Yesterday afternoon, I called Eric Mahmoud, founder and director of Harvest Prep-Seed Academy, two Minneapolis charter schools that have an outstanding record of more or less closing the achievement gap. Would he have a moment to talk about the effect the proposed state shutdown settlement, which would balance the budget by holding back 40 percent of education funding?
There was the audible intake of breath on the other end of the line, followed by a pause and then the sound of Mahmoud laughing — both heartily and ruefully, as it turned out.
Yes, he knew exactly how much devastation the budget-balancing sleight-of-hand at the Capitol would mean for his 800 pupils. Mahmoud just happened to be sitting in his office with the schools’ CFO, trying to puzzle through exactly how to deal with the blow, just two weeks from the start of the new academic year and more than two months after completing his 2011-12 budget.
If the deal is eventually approved by the Legislature, school districts will receive just 60 percent of the state aid they are owed over the next year in fiscal year 2012. Most will cope by borrowing — which, because they are government entities, they will be able to do at a cost of about 1 percent.
By way of example, St. Paul Public Schools, the state’s largest district, anticipates having to borrow $30 million because of the shift, which will cost about $450,000 over the course of the biennium. That half a million dollars will be made up by the $50-per-pupil increase in state aid negotiated by Gov. Mark Dayton, even if it is money most taxpayers would rather not be handing to the bonds issuers.
Must borrow on commercial market
By contrast, because charters do not enjoy “the full faith and credit of the state” as mainstream districts do and must borrow on the commercial market, Harvest Prep-Seed Academy will end up paying $256,000-$640,000 on the $3.2 million it will be forced to borrow. That’s 8 percent to 23 percent, including fees, legal expenses and so forth.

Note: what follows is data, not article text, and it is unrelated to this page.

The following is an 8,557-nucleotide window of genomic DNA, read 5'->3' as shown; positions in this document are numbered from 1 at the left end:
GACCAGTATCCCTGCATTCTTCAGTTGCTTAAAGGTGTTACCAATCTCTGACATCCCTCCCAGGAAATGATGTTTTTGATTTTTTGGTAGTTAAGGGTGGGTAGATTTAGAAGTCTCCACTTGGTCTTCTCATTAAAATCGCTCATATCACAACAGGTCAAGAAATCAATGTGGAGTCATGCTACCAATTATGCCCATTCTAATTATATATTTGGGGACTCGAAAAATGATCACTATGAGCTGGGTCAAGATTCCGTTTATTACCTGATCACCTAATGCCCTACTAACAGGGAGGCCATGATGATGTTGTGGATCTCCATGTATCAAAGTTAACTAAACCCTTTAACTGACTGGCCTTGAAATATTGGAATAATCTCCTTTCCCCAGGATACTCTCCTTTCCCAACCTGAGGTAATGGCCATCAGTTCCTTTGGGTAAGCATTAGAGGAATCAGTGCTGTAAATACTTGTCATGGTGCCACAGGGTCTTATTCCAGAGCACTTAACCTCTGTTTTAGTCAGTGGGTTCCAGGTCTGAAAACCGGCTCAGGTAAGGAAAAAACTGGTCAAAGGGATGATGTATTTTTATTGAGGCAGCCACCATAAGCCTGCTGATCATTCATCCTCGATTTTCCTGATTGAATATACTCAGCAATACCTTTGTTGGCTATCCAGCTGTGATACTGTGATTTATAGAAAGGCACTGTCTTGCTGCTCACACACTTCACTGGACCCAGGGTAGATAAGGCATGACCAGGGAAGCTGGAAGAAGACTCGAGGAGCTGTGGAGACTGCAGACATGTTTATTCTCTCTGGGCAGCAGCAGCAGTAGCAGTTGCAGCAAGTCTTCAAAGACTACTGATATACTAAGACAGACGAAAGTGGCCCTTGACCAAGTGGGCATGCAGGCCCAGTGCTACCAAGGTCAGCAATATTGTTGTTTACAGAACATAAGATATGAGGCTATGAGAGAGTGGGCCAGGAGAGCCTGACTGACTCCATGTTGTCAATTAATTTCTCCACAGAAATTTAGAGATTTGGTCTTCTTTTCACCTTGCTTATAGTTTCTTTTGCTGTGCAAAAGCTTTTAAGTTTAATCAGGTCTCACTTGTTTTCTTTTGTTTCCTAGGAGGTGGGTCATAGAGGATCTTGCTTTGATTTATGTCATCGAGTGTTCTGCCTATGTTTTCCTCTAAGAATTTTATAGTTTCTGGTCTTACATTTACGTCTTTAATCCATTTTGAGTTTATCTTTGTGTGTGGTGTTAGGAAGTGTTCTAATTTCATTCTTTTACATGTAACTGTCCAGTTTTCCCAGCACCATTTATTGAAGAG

Adding insult to injury, it will be the third year running that charter schools have had to borrow to cope with a state holdback; the last two were 27 percent and 30 percent. And because they traffic mostly in human potential and don’t have a lot of assets to pledge as collateral, they get hosed, to use the technical term.
The cumulative pain of ’09 and ’10 was great enough that last March the Nonprofits Assistance Fund, Minnesota Association of Charter Schools and Charter School Partners (CSP) issued a joint report detailing the impact the shifts had had on the state’s 149 charters. It’s gory, if straightforward, reading [PDF].
Their recommended fixes: Either decrease the holdback for charters from 30 percent to 15 percent (remember this was March, when that still counted as astronomical), provide a state “written assignment” to banks to ensure access to market-rate loans or — the option many would like raised in the next legislative session — a state low-cost loan pool.
Rally at 10 a.m. today
CSP has called for a rally to be held at 10 this morning on the west steps of the Capitol building, just outside Dayton’s office. The GOP is said to favor their request that charters be exempted from the holdback, while the governor is thought to oppose it.
“More and more schools are careening toward the edge,” said CSP Director of External Affairs Brian Sweeney. “There will be schools that won’t survive.”
It’s not purely a financial issue to Mahmoud, nor is it a question of charters vs. mainline public schools. “This is balancing the budget on the back of education,” he said. “We have the second-widest achievement gap in the country and the fact that we are talking about putting more on our schools and disproportionately on charters — it’s just amazing to me.
“Is this the best our leaders could come up with?”
Mahmoud is pretty sure taxpayers would rather see the hundreds of thousands Harvest Prep and Seed Academy will spend on financing used at the classroom level. Where, incidentally, great things worth paying for are happening.
How great? Well, the state Department of Education is closed at the moment, meaning, among other things, that the results of last year’s statewide standardized tests are still embargoed from the public, but Mahmoud has seen his pupils’ results and allows as how they are “amazing.”
Boys testing above state averages in math
His African-American boys, a subset virtually everyone in Minnesota is failing, are above state averages in math and well beyond rates in Minneapolis, St. Paul and surrounding suburbs.
Conceivably, given some data about teacher salaries and an abacus, some of them could calculate the ongoing shifts’ cumulative cost to the two schools. Who would blame the best and the brightest if they then decided that their best post-secondary option was to go into commercial lending and not some fuzzy-headed do-gooder field like teaching?